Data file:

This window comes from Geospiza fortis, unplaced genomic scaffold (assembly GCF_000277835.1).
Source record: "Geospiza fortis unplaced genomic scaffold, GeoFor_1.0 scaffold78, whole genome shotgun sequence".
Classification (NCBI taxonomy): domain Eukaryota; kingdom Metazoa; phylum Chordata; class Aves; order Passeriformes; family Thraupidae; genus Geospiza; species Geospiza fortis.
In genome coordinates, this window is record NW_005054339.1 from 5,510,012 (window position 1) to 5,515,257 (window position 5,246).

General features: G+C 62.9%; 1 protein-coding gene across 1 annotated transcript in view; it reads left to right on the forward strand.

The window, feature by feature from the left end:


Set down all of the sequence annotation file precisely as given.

This window comes from Geospiza fortis, unplaced genomic scaffold (assembly GCF_000277835.1).
Source record: "Geospiza fortis unplaced genomic scaffold, GeoFor_1.0 scaffold78, whole genome shotgun sequence".
Classification (NCBI taxonomy): domain Eukaryota; kingdom Metazoa; phylum Chordata; class Aves; order Passeriformes; family Thraupidae; genus Geospiza; species Geospiza fortis.
In genome coordinates, this window is record NW_005054339.1 from 5,510,012 (window position 1) to 5,515,257 (window position 5,246).

General features: G+C 62.9%; 1 protein-coding gene across 1 annotated transcript in view; it reads left to right on the forward strand.

The window, feature by feature from the left end: